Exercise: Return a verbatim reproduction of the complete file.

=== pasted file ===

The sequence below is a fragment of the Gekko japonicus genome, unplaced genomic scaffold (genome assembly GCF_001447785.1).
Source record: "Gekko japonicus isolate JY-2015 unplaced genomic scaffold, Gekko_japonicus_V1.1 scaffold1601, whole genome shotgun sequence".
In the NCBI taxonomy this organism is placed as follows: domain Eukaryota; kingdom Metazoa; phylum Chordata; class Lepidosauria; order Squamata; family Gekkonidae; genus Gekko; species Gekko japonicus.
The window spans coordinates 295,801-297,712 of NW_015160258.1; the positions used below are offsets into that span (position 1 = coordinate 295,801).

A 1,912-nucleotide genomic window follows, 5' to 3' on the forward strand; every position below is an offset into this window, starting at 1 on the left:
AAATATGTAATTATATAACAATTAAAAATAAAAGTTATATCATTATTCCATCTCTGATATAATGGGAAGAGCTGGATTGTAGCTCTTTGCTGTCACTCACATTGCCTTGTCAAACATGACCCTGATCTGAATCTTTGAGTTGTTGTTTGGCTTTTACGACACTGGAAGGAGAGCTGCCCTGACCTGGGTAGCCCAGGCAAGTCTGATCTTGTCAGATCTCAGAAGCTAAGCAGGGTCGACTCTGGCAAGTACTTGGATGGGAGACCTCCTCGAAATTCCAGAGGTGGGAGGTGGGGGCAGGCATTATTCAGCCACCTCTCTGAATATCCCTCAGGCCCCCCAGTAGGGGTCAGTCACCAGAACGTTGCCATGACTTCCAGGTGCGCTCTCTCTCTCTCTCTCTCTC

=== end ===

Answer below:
The sequence below is a fragment of the Gekko japonicus genome, unplaced genomic scaffold (genome assembly GCF_001447785.1).
Source record: "Gekko japonicus isolate JY-2015 unplaced genomic scaffold, Gekko_japonicus_V1.1 scaffold1601, whole genome shotgun sequence".
In the NCBI taxonomy this organism is placed as follows: domain Eukaryota; kingdom Metazoa; phylum Chordata; class Lepidosauria; order Squamata; family Gekkonidae; genus Gekko; species Gekko japonicus.
The window spans coordinates 295,801-297,712 of NW_015160258.1; the positions used below are offsets into that span (position 1 = coordinate 295,801).

A 1,912-nucleotide genomic window follows, 5' to 3' on the forward strand; every position below is an offset into this window, starting at 1 on the left:
AAATATGTAATTATATAACAATTAAAAATAAAAGTTATATCATTATTCCATCTCTGATATAATGGGAAGAGCTGGATTGTAGCTCTTTGCTGTCACTCACATTGCCTTGTCAAACATGACCCTGATCTGAATCTTTGAGTTGTTGTTTGGCTTTTACGACACTGGAAGGAGAGCTGCCCTGACCTGGGTAGCCCAGGCAAGTCTGATCTTGTCAGATCTCAGAAGCTAAGCAGGGTCGACTCTGGCAAGTACTTGGATGGGAGACCTCCTCGAAATTCCAGAGGTGGGAGGTGGGGGCAGGCATTATTCAGCCACCTCTCTGAATATCCCTCAGGCCCCCCAGTAGGGGTCAGTCACCAGAACGTTGCCATGACTTCCAGGTGCGCTCTCTCTCTCTCTCTCTCTC